Walt and Jesse and My Complicated Feelings
Thoughout the show, it has always pained me when these two argued, and has always made me happy when they were in sync.
I can’t really explain this. I’m not in favor of their operations. They should go to jail. But the show is so good at sucking me in, that I bizarrely want them to succeed, and whenever they are at odds, I feel bad.
I mean, Walter White is awful. But even when he’s being scary and creepy, there’s something about the way Bryan Cranston plays him that includes that bumbling hapless person we met in the first episode of Season One. He still has that Malcolm in the Middle aspect.
Anyway, I’m endlessly annoyed at myself for finding myself cutting Walt a break.
I guess I should feel the same about Mike. I can’t help but like Mike. He’s that lovable granddad. And he’s a super-criminal. He must have wrecked dozens of lives.
At the end of the season, Walt is doing well, but when he decides to get out, he feels the need to bring Jesse the money from the last deal. Jesse’s opinion of Mister White has always been important to Walt. It’s not inexplicable, it’s just unclear why that is. Maybe it’s because the two of them have shared so much. There was a time in Walt’s life when he had no one but Jesse to confide in, to meaningfully share his journey with cancer.
Jesse remains the one who unexpectedly acts like a family member. Like on Walt’s 51st birthday.
At their final scene, they casually talk about the problems with their RV. They both seem so relieved that they can talk about something that they can both laugh at, a neutral topic, rather than go into all the painful things hanging over their heads.
Jesse has a gun in case Walt’s there to kill him. Since Jesse knows about the prison murders, he must suspect Walt was behind that. He might suspect Walt of other things, like Brock’s poisoning.
Even though I have all these “I hope they get away” notions (and to be fair, I also want them to get caught, okay, I am an Eagle Scout) if anyone brings Walt down, I’d want it to be Jesse and not necessarily Hank. Although a Hank-Jesse team up would be great.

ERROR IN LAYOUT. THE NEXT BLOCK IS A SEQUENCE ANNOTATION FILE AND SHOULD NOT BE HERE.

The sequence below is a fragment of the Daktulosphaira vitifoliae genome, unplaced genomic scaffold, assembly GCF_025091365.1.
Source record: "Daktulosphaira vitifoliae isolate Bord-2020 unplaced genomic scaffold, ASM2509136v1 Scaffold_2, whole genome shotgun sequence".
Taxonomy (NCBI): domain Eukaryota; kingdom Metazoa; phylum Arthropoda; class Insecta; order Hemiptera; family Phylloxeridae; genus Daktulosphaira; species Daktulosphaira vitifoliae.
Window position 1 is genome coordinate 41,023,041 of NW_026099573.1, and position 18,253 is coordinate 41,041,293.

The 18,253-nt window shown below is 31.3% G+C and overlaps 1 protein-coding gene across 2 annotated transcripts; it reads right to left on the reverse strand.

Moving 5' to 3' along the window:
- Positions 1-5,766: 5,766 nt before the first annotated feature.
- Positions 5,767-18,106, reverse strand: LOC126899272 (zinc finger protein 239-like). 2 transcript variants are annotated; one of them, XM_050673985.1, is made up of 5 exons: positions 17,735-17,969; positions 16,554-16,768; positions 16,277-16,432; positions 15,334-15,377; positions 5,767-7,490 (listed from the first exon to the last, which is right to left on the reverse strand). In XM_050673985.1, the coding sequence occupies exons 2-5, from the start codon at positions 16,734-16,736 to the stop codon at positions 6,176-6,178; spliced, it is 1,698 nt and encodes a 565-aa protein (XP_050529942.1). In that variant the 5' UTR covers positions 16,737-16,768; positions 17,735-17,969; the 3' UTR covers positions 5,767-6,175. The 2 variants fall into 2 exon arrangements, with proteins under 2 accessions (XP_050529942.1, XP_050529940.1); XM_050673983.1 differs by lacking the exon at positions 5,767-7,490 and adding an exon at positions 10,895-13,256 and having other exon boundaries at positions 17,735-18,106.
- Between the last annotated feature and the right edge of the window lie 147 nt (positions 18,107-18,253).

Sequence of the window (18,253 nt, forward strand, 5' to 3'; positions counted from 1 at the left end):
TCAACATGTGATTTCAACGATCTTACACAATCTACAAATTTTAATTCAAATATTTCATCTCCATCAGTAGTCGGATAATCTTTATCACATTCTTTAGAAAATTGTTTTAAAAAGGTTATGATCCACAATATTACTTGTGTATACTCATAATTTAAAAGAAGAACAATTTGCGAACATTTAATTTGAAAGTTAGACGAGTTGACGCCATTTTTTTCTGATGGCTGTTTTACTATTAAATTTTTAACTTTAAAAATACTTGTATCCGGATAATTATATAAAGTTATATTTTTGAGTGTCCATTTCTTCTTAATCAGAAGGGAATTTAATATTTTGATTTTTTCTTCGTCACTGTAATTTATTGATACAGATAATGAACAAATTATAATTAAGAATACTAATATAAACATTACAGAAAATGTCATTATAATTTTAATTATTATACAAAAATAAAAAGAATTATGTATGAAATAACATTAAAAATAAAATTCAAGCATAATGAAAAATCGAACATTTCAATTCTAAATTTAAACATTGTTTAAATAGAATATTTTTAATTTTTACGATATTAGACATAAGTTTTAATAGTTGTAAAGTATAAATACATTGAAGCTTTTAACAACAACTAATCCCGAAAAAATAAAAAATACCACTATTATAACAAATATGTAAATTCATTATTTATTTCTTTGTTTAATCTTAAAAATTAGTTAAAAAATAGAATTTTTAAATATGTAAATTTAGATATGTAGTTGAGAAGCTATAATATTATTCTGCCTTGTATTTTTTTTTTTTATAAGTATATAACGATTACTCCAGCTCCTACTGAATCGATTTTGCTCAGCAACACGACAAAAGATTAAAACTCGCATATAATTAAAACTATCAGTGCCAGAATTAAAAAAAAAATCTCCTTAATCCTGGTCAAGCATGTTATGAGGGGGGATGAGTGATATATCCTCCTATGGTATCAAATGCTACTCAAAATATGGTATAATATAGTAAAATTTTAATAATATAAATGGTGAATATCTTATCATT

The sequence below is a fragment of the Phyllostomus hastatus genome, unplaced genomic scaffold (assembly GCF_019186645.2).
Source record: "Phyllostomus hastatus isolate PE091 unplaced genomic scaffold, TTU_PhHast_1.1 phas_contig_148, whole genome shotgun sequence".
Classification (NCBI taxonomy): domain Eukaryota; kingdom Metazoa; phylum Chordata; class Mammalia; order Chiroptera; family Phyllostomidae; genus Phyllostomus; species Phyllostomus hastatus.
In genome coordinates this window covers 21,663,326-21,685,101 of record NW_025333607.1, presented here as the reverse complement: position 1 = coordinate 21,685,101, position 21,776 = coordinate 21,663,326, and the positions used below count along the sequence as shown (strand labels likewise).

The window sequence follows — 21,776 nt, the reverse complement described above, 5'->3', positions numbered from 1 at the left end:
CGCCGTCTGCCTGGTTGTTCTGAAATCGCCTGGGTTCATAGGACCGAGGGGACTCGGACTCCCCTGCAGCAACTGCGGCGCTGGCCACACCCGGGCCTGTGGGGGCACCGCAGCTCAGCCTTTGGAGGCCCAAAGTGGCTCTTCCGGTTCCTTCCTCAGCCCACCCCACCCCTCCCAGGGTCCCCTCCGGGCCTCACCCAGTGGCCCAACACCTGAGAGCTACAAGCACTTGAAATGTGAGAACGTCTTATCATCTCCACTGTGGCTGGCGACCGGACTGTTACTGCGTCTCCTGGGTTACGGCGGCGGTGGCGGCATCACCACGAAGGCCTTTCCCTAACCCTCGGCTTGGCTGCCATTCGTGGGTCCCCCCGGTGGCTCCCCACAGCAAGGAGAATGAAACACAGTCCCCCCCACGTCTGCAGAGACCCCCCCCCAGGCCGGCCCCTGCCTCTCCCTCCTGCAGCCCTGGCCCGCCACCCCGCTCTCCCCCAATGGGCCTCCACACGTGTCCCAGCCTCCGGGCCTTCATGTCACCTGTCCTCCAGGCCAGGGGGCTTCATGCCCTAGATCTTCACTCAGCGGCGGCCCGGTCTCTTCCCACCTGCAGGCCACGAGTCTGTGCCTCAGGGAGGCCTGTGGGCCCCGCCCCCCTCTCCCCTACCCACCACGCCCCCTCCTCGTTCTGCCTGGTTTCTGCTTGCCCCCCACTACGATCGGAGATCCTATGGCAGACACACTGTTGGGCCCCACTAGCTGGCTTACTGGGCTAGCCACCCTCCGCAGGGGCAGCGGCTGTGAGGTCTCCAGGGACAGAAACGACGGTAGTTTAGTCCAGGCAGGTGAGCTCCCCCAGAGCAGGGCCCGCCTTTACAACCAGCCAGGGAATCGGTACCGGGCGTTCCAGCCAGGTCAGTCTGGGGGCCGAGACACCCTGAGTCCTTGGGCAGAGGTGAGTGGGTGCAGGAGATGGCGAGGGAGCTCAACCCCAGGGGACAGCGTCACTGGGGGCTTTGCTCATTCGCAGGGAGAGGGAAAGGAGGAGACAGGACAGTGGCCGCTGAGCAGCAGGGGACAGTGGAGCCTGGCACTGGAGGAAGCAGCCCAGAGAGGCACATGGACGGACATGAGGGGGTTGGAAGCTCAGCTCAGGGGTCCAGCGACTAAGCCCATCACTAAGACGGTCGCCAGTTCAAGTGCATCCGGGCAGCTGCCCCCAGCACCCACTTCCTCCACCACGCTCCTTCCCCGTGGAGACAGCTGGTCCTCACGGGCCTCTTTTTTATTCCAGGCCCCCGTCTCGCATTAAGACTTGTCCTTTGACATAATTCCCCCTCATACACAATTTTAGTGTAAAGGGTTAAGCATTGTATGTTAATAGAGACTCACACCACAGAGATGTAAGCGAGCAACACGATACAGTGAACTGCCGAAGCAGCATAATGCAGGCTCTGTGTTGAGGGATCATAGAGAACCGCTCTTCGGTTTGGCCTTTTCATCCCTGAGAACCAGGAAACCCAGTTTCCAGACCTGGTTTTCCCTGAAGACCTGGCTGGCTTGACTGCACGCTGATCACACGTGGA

It’s Usually the Coverup, and Not the Crime
Walt, Jesse, and Mike’s complicated efforts to eliminate Gus’ laptop was amazing. But even more amazing was the fact that had they done nothing, they would have been safe. The laptop was encrypted and with the DEA unable to get at the video, all activities at the lab would have remained a mystery.
Also, the offshore financial accounts would have remained safe. The damage done by the Heisenberg Magnet not only wrecked the evidence container, it wrecked Mike’s carefully constructed legacy cost operation for his guys.
Which pulled Mike back into business with Walt and Jesse, etc.
The Meth Operation
Over the seasons, it’s been interesting to see how Walt’s cooking adapts. From the RV cook, to the disastrous cooking at Jesse’s house that gave his parents the grounds to evict him, to back in the RV, then into Gus’ high tech super lab.
With the lab gone, where would they be cooking? I half-expected them to be cooking at the carwash (on a smaller scale), but I was not expecting them to be cooking in people’s homes. This suburban invasion was so subtly insidious, starting out their cooks in the middle of nowhere, to the protection of industry, then finally involving unwitting and innocent families as shields for their operation.
I’d expect them to move into a daycare center next, at this rate.
The Secondaries were Extra Secondary
We didn’t get a lot of Walt Junior or Marie this season, although they were consistently in the episodes in their respective roles. Poor Junior is so in the dark, as innocent as Holly. Well, no one can be that innocent, but luckily Walt Jr. doesn’t know how evil his dad has become. Because unlike Skyler, I think he’d tell.
Speaking of telling, Walt asking Marie not to tell Hank about Skyler and Ted was great. Because of course she’d tell Hank. That’s what Marie does.
I want to believe that Walt told Marie specifically so she would tell Hank, to let Hank interpret any oddness through that lens. It’s one thing if someone tells you something directly, it’s another thing if you discover it indirectly… you believe it more.